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Amazon has unveiled images of The Helix, a LEED Platinum-targeted, spiraling tower that will serve as the centerpiece building for the Amazon HQ2 in Arlington, Virginia. Like The Spheres, Amazon’s first headquarters in Seattle, the new building takes inspiration from biophilia with a form that mimics the shape and beauty of a double helix. Designed by international architecture firm NBBJ , the 350-foot-tall building — dubbed The Helix — will run entirely on renewable energy sourced from a solar farm in southern Virginia that will be used to power an all-electric central heating and cooling system. Located in Arlington’s Crystal City, the Amazon HQ2 is a planned corporate headquarters and expansion of the company’s existing Seattle headquarters and is expected to consolidate 2.8 million square feet of offices, public gathering areas and street-front retail distributed across three 22-story buildings. The recently unveiled Helix building is part of Amazon’s recently submitted development proposal for HQ2’s second phase of new construction. All new buildings are designed to meet LEED Platinum standards. Related: Amazon’s incredible plant-filled biospheres open in Seattle Described by the tech giant as “an alternative workplace integrating work with nature,” The Helix prioritizes healthy work environments with its indoor-outdoor design that includes a pair of spiraling, fresh-air “hill climbs.” The unique building will be open to the public on select weekends every month. In addition to the LEED Platinum-targeted office buildings, Amazon HQ2’s second phase also calls for 2.5 acres of public space with a dog run as well as an outdoor amphitheater that seats over 200 people; three retail pavilions that comprise 100,000 square feet of new space for restaurants, shops and plentiful outdoor seating; and a dedicated 20,000-square-foot community space that can support educational initiatives and an artist-in-residence program. All vehicular access will be tucked underground wherever possible to prioritize pedestrian- and bicycle-friendly paths. + NBBJ Images via NBBJ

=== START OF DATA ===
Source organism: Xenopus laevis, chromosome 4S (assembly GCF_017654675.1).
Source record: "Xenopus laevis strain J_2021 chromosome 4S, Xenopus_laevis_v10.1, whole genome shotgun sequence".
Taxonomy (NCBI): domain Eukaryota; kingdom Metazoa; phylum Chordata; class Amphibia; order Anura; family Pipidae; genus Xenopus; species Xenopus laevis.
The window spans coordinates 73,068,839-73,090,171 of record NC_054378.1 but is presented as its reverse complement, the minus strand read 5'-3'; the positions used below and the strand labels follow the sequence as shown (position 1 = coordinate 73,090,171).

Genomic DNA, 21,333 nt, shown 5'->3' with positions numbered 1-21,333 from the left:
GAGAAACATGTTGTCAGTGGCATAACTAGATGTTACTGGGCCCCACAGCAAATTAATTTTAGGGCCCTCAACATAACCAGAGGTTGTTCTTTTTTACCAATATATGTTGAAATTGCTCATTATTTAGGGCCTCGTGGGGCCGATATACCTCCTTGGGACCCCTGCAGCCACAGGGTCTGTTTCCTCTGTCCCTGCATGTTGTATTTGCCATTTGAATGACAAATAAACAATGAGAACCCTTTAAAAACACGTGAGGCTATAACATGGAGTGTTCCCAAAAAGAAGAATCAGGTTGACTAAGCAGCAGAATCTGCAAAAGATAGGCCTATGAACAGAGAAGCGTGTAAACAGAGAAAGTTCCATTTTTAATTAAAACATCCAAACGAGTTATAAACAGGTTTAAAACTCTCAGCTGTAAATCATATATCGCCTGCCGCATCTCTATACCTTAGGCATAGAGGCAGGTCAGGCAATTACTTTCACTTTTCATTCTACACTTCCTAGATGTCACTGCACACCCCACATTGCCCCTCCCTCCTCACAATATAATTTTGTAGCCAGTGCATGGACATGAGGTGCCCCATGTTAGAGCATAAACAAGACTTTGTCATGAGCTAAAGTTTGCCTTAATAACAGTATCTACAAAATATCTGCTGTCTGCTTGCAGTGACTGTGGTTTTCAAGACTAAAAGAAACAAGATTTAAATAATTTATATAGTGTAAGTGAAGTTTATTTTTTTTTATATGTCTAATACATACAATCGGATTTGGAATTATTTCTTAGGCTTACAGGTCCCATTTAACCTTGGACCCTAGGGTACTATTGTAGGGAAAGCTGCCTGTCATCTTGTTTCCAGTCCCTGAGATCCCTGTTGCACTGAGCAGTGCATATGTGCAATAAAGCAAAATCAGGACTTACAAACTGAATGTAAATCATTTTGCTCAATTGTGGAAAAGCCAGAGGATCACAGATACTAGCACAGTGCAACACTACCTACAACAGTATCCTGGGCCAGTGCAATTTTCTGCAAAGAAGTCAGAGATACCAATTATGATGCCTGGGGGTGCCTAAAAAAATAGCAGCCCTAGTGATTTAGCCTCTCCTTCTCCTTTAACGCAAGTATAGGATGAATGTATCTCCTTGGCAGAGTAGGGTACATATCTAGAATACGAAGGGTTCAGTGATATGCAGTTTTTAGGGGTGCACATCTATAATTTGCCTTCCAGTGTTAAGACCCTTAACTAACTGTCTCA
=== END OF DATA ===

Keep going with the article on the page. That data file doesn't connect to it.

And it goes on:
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Amazon unveils spiraling, tree-covered skyscraper for Arlington HQ2

Sustainable Brook Hollow homes feature unexpected pops of color

February 16, 2021 by